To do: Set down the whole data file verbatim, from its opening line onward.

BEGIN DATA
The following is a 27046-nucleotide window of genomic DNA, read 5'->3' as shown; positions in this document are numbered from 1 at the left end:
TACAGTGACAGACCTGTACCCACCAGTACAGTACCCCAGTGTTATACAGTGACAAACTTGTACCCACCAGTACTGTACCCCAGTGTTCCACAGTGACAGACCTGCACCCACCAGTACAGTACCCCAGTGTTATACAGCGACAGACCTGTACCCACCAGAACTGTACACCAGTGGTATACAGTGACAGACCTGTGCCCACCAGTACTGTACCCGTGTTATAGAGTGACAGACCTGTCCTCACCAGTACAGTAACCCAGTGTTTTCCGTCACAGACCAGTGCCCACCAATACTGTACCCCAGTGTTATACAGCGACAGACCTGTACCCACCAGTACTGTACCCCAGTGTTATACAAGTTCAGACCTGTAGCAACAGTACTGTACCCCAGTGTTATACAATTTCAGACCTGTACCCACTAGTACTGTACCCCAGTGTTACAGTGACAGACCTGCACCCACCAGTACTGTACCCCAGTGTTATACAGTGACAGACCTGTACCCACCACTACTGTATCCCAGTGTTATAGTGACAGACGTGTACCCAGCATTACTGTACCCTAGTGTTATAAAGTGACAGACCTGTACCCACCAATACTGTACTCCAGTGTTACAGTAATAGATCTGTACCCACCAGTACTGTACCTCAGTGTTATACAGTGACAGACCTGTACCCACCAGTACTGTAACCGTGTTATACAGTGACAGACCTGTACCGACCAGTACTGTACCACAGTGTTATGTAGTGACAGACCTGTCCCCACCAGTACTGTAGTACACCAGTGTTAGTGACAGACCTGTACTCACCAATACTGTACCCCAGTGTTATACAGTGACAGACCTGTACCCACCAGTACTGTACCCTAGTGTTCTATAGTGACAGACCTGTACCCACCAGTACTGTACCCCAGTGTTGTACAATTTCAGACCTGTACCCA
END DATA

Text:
The following is a 27046-nucleotide window of genomic DNA, read 5'->3' as shown; positions in this document are numbered from 1 at the left end:
TACAGTGACAGACCTGTACCCACCAGTACAGTACCCCAGTGTTATACAGTGACAAACTTGTACCCACCAGTACTGTACCCCAGTGTTCCACAGTGACAGACCTGCACCCACCAGTACAGTACCCCAGTGTTATACAGCGACAGACCTGTACCCACCAGAACTGTACACCAGTGGTATACAGTGACAGACCTGTGCCCACCAGTACTGTACCCGTGTTATAGAGTGACAGACCTGTCCTCACCAGTACAGTAACCCAGTGTTTTCCGTCACAGACCAGTGCCCACCAATACTGTACCCCAGTGTTATACAGCGACAGACCTGTACCCACCAGTACTGTACCCCAGTGTTATACAAGTTCAGACCTGTAGCAACAGTACTGTACCCCAGTGTTATACAATTTCAGACCTGTACCCACTAGTACTGTACCCCAGTGTTACAGTGACAGACCTGCACCCACCAGTACTGTACCCCAGTGTTATACAGTGACAGACCTGTACCCACCACTACTGTATCCCAGTGTTATAGTGACAGACGTGTACCCAGCATTACTGTACCCTAGTGTTATAAAGTGACAGACCTGTACCCACCAATACTGTACTCCAGTGTTACAGTAATAGATCTGTACCCACCAGTACTGTACCTCAGTGTTATACAGTGACAGACCTGTACCCACCAGTACTGTAACCGTGTTATACAGTGACAGACCTGTACCGACCAGTACTGTACCACAGTGTTATGTAGTGACAGACCTGTCCCCACCAGTACTGTAGTACACCAGTGTTAGTGACAGACCTGTACTCACCAATACTGTACCCCAGTGTTATACAGTGACAGACCTGTACCCACCAGTACTGTACCCTAGTGTTCTATAGTGACAGACCTGTACCCACCAGTACTGTACCCCAGTGTTGTACAATTTCAGACCTGTACCCA